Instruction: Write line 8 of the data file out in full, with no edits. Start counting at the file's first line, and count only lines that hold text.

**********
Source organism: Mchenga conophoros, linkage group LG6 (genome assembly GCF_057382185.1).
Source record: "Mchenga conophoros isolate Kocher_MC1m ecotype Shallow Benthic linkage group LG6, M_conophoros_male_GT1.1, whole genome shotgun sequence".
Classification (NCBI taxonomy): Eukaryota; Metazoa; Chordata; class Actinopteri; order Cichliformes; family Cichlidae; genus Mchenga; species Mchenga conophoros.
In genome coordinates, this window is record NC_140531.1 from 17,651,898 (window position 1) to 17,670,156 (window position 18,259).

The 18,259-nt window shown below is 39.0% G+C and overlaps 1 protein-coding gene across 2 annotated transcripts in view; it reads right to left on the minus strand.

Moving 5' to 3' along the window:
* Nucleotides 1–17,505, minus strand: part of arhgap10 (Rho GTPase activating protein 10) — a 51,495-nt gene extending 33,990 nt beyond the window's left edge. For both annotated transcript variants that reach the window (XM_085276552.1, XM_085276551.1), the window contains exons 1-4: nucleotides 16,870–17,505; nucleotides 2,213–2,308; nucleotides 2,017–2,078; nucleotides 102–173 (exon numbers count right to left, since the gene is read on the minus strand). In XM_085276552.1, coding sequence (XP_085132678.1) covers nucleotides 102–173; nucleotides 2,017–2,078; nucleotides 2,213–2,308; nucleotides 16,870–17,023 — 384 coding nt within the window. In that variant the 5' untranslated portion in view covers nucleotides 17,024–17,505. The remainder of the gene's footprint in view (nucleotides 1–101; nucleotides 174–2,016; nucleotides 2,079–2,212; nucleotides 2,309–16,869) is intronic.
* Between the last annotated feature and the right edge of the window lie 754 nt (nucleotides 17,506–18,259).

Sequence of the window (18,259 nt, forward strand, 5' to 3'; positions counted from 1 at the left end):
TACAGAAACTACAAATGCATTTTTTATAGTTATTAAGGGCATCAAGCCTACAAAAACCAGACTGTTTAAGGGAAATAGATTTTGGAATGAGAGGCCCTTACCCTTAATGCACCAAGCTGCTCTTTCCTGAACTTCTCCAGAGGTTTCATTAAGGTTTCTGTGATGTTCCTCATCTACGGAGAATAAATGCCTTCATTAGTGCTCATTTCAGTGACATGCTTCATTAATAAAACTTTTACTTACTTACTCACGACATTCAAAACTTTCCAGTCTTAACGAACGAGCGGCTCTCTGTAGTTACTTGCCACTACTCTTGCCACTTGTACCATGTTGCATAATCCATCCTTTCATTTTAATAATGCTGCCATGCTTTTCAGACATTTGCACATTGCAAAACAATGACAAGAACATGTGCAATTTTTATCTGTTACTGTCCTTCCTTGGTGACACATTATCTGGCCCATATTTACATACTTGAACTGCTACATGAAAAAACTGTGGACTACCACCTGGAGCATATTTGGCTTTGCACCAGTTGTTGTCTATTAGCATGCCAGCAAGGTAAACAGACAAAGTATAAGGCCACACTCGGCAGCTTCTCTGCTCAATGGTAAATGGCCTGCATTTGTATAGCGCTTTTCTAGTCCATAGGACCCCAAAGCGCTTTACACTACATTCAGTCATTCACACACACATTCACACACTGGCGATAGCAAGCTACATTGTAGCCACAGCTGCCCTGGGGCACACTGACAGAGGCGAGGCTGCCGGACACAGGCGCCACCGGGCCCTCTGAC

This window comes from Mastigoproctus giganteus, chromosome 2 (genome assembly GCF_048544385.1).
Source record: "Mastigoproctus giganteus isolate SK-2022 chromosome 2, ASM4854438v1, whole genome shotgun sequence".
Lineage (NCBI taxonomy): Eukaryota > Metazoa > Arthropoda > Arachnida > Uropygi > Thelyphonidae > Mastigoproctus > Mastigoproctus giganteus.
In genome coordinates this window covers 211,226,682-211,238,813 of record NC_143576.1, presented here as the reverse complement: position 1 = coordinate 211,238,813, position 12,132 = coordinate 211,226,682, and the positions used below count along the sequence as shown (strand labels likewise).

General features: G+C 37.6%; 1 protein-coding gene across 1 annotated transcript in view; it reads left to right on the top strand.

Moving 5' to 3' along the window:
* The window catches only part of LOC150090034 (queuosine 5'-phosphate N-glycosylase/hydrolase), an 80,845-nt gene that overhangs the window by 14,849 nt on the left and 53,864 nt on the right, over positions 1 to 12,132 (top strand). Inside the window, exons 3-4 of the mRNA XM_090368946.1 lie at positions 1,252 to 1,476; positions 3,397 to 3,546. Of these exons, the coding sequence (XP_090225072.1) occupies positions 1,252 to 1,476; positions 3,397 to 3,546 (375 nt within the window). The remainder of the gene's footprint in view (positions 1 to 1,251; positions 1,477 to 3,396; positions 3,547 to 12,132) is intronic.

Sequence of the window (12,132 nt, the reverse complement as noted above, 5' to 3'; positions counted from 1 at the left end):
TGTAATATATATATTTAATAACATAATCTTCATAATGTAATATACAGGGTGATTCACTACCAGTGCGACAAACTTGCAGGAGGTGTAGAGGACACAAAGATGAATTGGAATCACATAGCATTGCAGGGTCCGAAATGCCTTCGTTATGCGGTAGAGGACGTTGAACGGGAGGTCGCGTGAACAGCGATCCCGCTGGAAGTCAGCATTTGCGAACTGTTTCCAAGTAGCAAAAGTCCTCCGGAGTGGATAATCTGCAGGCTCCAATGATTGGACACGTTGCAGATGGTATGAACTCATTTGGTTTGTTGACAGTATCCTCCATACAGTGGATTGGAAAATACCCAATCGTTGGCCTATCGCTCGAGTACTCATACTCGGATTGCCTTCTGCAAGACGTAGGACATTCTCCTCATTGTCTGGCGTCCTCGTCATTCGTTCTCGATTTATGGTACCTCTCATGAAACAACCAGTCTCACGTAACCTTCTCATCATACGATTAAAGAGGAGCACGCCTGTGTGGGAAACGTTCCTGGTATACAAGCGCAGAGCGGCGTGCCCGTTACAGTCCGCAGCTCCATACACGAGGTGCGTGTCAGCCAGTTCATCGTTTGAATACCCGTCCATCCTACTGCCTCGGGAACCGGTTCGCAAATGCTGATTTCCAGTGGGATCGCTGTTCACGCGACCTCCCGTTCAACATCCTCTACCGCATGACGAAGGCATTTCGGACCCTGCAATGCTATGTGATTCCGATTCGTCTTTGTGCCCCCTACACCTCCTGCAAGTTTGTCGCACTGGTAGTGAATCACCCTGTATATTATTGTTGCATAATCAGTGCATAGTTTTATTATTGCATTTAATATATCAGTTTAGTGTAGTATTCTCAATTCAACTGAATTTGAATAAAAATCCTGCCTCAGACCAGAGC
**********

* Between the last annotated feature and the right edge of the window lie 754 nt (nucleotides 17,506–18,259).